Page:The works of Horace - Christopher Smart.djvu/282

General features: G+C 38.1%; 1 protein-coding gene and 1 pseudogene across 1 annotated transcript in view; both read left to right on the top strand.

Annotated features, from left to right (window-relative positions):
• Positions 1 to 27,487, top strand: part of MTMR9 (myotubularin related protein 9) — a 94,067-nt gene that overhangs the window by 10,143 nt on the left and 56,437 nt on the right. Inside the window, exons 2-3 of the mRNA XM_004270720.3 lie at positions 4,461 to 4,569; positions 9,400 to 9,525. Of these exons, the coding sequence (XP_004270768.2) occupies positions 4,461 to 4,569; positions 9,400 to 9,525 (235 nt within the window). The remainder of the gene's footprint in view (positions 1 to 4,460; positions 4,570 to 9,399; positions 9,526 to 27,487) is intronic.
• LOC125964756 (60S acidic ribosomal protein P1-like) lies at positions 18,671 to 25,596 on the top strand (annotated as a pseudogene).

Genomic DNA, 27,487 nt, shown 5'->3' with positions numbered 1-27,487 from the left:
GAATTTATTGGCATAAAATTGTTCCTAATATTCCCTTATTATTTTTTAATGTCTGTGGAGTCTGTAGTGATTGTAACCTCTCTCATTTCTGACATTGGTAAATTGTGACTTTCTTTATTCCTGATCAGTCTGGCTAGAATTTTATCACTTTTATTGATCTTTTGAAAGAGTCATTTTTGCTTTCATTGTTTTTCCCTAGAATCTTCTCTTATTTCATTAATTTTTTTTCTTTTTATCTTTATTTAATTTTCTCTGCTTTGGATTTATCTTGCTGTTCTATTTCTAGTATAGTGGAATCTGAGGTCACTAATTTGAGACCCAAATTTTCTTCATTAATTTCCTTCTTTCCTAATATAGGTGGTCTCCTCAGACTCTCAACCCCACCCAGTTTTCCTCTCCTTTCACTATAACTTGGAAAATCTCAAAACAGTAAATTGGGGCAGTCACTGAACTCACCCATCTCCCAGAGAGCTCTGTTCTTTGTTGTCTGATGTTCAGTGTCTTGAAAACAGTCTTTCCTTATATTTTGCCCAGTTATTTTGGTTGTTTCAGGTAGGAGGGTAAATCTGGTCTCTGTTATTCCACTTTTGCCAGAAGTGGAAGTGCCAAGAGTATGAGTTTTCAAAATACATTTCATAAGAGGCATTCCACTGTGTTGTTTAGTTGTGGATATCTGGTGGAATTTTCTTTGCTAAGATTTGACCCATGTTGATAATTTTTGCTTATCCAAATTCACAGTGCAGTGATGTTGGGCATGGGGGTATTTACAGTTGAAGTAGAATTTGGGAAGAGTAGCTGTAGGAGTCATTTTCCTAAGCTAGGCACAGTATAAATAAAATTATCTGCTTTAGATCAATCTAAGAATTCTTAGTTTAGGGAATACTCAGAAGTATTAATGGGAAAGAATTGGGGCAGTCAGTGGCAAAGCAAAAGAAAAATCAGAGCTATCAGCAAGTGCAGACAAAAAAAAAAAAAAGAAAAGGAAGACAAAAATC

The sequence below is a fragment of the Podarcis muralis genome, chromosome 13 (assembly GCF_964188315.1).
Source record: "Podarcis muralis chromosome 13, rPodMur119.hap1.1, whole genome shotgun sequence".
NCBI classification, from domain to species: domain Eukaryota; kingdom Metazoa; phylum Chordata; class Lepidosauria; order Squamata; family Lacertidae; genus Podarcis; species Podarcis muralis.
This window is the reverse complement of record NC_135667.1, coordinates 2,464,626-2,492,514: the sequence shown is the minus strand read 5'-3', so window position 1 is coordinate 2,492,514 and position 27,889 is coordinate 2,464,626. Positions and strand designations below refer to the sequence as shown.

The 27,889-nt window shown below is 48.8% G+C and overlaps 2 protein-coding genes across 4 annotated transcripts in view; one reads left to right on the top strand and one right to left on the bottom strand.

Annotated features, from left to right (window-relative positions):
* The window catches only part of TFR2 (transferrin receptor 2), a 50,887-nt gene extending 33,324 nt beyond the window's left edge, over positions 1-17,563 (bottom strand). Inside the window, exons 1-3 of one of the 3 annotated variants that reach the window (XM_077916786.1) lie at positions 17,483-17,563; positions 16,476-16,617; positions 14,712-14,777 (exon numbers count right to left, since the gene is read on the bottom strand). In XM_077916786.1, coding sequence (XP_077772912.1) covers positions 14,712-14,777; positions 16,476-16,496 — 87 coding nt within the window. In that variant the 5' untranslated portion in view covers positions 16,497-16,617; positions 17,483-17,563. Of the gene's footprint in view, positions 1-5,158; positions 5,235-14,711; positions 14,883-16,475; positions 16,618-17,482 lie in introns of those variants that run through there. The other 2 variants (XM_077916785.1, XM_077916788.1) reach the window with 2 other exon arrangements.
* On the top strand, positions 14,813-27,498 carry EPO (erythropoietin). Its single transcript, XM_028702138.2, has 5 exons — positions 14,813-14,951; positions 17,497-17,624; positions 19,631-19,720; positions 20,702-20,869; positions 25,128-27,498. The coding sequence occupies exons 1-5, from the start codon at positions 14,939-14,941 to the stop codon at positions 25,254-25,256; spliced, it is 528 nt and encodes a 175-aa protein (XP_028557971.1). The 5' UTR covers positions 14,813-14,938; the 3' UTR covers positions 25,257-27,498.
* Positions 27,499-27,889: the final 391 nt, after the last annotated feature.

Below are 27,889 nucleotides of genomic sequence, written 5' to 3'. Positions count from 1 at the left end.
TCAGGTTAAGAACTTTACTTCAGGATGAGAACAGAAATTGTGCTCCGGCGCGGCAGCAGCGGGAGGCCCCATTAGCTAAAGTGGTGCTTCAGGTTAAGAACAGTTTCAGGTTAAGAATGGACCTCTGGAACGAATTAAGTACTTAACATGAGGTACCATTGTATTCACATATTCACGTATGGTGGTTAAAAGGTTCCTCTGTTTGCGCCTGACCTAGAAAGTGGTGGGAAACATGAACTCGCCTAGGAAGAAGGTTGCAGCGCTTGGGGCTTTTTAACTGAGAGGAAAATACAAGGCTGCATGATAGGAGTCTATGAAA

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but dressed in any thing, will go through the most frequented places, and without awkwardness support either character: the other will shun the cloak wrought at Miletus with greater aversion than [the bite of] dog or viper; he will die with cold, unless you restore him his ragged garment; restore it, and let him live like a fool as he is. To perform exploits, and show the citizens their foes in chains, reaches the throne of Jupiter, and aims at celestial honors. To have been acceptable to the great, is not the last of praises. It is not every man’s lot to gain Corinth. He [prudently] sat still who was afraid lest he should not succeed: be it so; what then? Was it not bravely done by him, who carried his point? Either here therefore, or nowhere, is what we are investigating. The one dreads the burden, as too much for a pusillanimous soul and a weak constitution; the other under takes, and carries it through. Either virtue is an empty name, or the man who makes the experiment deservedly claims the honor and the reward.